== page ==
This week, Senator Voinovich sent a letter to the Chairmen of the National Commission on Fiscal Responsibility and Reform reiterating the need for long overdue tax reform and outlining what he hopes the Commission will consider when it comes to taxes during their deliberations.
Senator Voinovich urged the Commission to strongly consider the importance of transportation investment to job creation and this Nation's future economic competitiveness and the face that the federal fuel tax rate has not been increased for 17 years--since 1993, when it was raised by 4.3 cents to 18.4 cents per gallon. The purchasing power of the current fuel taxes has decreased over this time period and thus, the federal government's contribution to the transportation system has continued to fall behind.
"As you continue your deliberations, I urge you to consider a fuel tax increase as one of your recommendations for securing the financial future of our country."
Please find the full text of the letter and attachments below.
August 3, 2010
The Honorable Erskine Bowles, Co-Chairman
The Honorable Alan K. Simpson, Co-Chairman
National Commission on Fiscal Responsibility and Reform
1650 Pennsylvania Ave. NW
Washington, DC 20504
Dear Chairmen Bowles and Simpson,
As you know, I have long advocated the creation of a fiscal commission to deal with our Nation's expanding entitlements, growing debt, and federal budgets that are not balanced as far as the eye can see. I was disappointed that the Senate did not pass legislation earlier this year to create a statutory commission that could have guaranteed a vote in Congress on a broad fiscal reform proposal, but I was pleased that the President created a panel through Executive Order, and I thank you for your service in this critical matter of aiming to restore fiscal responsibility to our Nation.
In addition to my concern about entitlement spending as a driver of our rising debt and deficits, I also believe that tax reform is long overdue. In 2005, when Connie Mack and John Breaux were asked by President Bush to lead the President's Advisory Panel on Federal Tax Reform, they found that since the Tax Reform Act of 1986, over 15,000 provisions had been added to the Internal Revenue Code, and that as a result only 13 percent of taxpayers were filing their returns without the help of either a tax preparer or computer software. But reforming the tax code is not just a matter of saving taxpayers' time and effort. It is about saving real money. In fact, the Tax Foundation then estimated that comprehensive tax reform could save Americans as much as $265 billion a year in compliance costs associated with preparing their returns. Simplifying the tax code would be a real tax reduction that would not cost the Treasury one dime.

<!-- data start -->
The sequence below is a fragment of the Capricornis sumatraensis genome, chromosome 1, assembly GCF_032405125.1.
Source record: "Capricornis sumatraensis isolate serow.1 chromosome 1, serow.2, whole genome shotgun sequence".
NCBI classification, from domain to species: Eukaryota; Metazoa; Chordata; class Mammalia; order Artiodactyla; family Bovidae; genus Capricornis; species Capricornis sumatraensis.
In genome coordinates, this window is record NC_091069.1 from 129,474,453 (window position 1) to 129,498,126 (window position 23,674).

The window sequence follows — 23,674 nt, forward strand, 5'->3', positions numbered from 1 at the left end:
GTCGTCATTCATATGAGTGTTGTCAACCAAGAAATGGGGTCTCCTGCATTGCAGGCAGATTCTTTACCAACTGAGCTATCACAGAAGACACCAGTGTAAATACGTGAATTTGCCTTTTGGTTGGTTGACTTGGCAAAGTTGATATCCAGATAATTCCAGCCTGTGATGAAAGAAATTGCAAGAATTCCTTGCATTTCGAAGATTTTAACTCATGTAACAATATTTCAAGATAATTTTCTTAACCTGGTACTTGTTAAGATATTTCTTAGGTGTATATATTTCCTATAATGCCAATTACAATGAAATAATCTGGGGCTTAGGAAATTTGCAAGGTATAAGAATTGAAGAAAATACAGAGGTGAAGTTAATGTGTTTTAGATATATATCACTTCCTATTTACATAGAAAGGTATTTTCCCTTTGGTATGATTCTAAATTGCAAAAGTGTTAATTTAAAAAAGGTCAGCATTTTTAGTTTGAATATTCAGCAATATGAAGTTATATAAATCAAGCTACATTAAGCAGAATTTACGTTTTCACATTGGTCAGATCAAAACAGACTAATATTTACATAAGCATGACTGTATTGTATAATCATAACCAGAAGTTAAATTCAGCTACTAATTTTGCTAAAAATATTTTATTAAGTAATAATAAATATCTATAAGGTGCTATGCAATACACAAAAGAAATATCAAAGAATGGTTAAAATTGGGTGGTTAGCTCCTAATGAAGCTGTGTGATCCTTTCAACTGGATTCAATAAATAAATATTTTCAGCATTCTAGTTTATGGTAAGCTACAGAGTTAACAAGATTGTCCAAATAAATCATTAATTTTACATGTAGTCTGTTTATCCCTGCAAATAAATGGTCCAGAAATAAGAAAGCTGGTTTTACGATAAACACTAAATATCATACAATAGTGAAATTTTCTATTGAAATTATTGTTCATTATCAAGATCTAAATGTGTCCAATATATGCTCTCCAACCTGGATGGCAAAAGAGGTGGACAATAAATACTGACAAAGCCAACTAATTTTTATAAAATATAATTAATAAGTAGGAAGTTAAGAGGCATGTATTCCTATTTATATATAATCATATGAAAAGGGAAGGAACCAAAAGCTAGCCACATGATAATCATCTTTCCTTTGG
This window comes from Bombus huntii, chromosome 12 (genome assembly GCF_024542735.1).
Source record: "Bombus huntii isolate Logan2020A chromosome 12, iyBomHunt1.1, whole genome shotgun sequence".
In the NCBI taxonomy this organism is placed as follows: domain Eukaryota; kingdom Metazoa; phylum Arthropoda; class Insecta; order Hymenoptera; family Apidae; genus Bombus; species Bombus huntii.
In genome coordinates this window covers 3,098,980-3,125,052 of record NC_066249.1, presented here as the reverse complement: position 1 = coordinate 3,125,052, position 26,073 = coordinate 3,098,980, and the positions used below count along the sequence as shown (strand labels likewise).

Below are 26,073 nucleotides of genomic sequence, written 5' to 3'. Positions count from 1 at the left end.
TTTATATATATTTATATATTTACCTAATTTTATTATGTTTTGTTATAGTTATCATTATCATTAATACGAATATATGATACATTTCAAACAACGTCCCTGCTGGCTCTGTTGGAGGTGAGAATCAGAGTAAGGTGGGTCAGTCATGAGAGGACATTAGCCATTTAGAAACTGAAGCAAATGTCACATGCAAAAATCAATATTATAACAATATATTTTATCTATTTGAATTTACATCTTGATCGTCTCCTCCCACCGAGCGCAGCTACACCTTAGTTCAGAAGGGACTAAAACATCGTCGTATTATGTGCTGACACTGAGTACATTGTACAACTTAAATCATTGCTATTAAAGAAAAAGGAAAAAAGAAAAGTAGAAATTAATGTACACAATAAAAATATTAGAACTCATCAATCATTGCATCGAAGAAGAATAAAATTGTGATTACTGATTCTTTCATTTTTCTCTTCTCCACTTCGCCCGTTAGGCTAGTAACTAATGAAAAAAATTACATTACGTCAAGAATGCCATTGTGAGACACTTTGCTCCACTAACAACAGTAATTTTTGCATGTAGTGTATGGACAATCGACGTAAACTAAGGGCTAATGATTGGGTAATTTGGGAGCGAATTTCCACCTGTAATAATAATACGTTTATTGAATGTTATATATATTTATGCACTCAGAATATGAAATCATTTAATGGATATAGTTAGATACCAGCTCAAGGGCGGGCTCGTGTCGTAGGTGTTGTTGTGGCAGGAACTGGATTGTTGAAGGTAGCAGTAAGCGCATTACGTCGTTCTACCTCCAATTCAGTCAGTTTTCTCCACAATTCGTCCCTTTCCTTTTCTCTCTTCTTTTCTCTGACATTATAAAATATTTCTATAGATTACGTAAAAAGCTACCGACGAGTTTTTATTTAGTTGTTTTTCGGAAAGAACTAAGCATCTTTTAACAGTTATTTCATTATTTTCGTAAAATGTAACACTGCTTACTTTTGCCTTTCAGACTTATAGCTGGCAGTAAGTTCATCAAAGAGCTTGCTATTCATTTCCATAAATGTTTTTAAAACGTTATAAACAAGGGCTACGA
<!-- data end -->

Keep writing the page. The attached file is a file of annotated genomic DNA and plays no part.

The Mack-Breaux Panel produced a variety of great ideas for improving the tax code. More importantly, a bipartisan tax reform done well would strengthen the revenue side of the federal ledger while also spurring economic growth and encouraging saving. Unfortunately, the report was shelved, but as you and your fellow commissioners now study options to address our Nation's fiscal crisis, this may be the time to reconsider the Panel's proposals. I have enclosed a copy of the report's Executive Summary for your review, which I think you will enjoy reading. I have also enclosed a copy of a recent article by Martin Feldstein that highlights our massive tax expenditures--amounting to approximately $1 trillion this year--as an area of federal spending ripe for significant trimming, but often overlooked because of its hidden form in the tax code. I hope that you will find these thoughtful policy options to be helpful resources for your Commission's pressing work.
I also urge the members of the Commission to strongly consider the importance of transportation investment to job creation and this Nation's future economic competitiveness. Fuel taxes today fund the vast majority of the federal government's investment in infrastructure projects. Due to dwindling fuel tax receipts, Congress has had to transfer billions of dollars from the General Fund to the Highway Trust Fund to maintain our current level of federal involvement. While there are many reasons for these dwindling receipts, one critical factor is that the federal fuel tax rate has not been increased for 17 years--since 1993, when it was raised by 4.3 cents to 18.4 cents per gallon. The purchasing power of the current fuel taxes has decreased over this time period and thus, the federal government's contribution to the transportation system has continued to fall behind. The lack of investment in our crumbling bridge, highway, and transit systems is a missed opportunity for the creation of thousands of well paying jobs and long term economic growth for our Nation. As you continue your deliberations, I urge you to consider a fuel tax increase as one of your recommendations for securing the financial future of our country.
Again, thank you for your service to our Nation. If I may be of any help in the future, please let me know.
George V. Voinovich
United States Senator